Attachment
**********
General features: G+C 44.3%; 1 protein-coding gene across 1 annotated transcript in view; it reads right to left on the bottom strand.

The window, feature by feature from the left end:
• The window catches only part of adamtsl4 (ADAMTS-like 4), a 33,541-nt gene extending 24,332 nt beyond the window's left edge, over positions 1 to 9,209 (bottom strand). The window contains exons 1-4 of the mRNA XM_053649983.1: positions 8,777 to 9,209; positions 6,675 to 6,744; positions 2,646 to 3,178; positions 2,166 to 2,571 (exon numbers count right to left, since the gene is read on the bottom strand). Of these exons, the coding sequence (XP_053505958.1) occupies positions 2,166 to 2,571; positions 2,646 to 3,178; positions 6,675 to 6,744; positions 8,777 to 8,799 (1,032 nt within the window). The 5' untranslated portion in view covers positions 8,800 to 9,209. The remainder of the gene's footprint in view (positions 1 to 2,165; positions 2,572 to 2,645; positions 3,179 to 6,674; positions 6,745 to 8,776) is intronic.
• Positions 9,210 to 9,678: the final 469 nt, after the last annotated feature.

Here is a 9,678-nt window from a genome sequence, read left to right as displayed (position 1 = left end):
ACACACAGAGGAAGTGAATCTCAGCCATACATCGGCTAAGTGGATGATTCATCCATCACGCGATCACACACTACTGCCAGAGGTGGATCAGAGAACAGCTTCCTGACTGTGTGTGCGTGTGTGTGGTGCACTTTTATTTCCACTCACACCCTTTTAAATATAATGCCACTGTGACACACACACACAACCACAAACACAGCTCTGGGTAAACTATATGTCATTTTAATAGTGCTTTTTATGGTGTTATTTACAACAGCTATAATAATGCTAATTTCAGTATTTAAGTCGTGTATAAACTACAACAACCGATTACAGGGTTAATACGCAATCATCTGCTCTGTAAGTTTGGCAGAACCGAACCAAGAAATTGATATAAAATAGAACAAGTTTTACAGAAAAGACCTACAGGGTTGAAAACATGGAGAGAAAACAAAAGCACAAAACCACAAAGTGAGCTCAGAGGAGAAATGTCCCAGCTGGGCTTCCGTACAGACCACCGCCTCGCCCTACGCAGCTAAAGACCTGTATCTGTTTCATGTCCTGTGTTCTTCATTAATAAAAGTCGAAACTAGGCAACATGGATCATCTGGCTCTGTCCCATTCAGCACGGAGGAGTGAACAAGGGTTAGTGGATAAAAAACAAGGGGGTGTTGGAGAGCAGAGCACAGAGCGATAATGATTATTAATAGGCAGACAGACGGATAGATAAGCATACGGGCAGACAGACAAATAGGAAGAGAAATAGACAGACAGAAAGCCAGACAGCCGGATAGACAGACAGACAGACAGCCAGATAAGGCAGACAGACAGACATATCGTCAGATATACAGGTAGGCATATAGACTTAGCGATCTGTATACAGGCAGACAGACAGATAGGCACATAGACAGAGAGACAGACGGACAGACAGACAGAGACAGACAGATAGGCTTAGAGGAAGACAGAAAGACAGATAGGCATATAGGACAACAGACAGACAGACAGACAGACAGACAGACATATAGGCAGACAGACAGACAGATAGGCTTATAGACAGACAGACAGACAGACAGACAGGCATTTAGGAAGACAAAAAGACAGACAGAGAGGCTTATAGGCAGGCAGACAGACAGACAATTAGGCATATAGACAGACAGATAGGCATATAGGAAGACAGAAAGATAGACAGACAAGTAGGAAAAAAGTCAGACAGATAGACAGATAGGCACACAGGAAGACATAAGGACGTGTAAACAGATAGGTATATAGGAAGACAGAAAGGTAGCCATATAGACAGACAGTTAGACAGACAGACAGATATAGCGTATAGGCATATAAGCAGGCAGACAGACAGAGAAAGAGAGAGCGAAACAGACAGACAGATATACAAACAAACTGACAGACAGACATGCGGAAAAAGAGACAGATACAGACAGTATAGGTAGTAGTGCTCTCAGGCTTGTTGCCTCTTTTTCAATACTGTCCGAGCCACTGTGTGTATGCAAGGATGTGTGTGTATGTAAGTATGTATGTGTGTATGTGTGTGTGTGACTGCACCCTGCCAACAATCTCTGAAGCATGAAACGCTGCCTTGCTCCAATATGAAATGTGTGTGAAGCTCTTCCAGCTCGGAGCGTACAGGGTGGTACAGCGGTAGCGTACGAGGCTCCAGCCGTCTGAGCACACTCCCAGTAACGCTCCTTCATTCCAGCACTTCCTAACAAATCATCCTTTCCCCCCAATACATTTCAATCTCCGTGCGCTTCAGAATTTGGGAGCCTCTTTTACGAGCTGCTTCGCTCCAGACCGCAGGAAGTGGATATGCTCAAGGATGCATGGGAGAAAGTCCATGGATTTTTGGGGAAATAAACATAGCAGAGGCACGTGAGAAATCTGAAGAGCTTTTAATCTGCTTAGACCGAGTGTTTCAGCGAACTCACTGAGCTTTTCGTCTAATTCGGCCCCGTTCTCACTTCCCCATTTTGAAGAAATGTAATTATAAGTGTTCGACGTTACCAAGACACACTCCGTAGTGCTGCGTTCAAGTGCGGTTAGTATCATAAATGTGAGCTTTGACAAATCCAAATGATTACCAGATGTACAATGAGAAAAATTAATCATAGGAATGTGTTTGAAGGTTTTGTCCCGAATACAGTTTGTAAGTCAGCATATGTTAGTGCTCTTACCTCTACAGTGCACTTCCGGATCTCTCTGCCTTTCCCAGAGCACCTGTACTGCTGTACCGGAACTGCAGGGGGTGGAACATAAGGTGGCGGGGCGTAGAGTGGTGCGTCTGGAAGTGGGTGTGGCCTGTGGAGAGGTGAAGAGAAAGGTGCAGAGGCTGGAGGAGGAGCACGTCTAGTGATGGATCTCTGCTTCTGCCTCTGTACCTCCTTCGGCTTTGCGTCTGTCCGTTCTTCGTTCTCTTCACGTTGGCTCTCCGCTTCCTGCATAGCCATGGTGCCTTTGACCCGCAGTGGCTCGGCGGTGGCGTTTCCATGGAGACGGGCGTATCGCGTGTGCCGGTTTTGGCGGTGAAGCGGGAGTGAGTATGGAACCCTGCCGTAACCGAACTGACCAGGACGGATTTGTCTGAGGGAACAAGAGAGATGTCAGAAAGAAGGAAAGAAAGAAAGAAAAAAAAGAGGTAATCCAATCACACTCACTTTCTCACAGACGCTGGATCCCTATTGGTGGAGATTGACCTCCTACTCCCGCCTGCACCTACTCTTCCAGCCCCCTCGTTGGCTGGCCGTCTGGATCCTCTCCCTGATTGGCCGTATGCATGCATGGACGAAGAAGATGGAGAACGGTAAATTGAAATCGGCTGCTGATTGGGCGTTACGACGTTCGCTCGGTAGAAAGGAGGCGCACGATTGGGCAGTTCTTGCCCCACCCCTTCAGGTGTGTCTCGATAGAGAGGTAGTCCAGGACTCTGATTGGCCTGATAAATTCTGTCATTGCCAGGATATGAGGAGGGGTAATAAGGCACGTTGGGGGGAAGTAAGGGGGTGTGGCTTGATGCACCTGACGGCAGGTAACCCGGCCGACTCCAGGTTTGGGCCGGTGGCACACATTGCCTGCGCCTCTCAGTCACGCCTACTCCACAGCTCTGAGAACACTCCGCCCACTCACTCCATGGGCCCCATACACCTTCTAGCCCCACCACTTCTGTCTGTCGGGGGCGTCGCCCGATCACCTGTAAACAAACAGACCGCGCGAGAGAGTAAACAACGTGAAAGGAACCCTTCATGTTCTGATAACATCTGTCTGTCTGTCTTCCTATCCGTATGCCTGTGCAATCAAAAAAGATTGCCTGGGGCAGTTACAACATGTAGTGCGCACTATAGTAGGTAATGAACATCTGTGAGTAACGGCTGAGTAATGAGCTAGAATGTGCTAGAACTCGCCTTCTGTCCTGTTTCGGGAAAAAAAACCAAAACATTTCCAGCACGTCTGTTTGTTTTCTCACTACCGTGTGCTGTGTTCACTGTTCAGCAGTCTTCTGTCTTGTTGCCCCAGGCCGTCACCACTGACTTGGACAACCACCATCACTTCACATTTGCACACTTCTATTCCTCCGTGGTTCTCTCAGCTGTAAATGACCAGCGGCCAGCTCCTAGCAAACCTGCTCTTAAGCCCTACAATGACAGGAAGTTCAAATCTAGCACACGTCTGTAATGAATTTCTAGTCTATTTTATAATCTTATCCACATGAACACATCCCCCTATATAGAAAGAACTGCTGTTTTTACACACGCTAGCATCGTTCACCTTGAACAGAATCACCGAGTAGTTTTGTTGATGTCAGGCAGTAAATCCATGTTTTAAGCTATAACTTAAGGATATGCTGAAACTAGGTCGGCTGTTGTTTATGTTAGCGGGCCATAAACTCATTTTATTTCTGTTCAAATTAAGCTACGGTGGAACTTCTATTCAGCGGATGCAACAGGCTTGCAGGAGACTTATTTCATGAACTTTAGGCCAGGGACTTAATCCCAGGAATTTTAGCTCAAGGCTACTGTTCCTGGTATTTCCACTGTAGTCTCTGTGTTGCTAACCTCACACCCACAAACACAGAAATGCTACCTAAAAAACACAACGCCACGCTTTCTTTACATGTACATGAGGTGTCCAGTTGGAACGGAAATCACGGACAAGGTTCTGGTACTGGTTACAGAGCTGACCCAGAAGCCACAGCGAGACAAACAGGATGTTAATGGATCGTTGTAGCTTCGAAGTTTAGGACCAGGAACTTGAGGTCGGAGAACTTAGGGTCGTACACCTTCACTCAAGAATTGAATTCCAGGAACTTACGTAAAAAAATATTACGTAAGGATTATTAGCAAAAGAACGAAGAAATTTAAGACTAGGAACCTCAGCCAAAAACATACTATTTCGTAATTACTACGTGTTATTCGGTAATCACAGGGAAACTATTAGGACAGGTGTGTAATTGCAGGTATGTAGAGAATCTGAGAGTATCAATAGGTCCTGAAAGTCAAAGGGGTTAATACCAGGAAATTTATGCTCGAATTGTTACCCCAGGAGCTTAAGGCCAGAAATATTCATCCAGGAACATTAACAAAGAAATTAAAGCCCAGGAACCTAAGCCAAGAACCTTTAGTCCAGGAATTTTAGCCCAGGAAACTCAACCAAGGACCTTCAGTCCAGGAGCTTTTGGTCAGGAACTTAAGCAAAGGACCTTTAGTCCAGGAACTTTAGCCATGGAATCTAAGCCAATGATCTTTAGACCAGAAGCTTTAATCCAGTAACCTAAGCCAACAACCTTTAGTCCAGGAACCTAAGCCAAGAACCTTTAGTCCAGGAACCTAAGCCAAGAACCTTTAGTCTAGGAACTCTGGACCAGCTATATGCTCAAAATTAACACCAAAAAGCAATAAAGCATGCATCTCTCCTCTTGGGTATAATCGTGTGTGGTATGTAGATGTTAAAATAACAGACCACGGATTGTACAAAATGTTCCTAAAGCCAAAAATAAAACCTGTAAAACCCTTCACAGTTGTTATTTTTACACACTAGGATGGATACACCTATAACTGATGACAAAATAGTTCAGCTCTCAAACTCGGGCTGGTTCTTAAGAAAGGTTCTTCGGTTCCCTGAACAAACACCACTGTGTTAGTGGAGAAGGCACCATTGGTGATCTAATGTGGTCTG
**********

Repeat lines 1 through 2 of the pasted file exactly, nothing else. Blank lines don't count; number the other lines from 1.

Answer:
General features: G+C 44.3%; 1 protein-coding gene across 1 annotated transcript in view; it reads right to left on the bottom strand.

The window, feature by feature from the left end: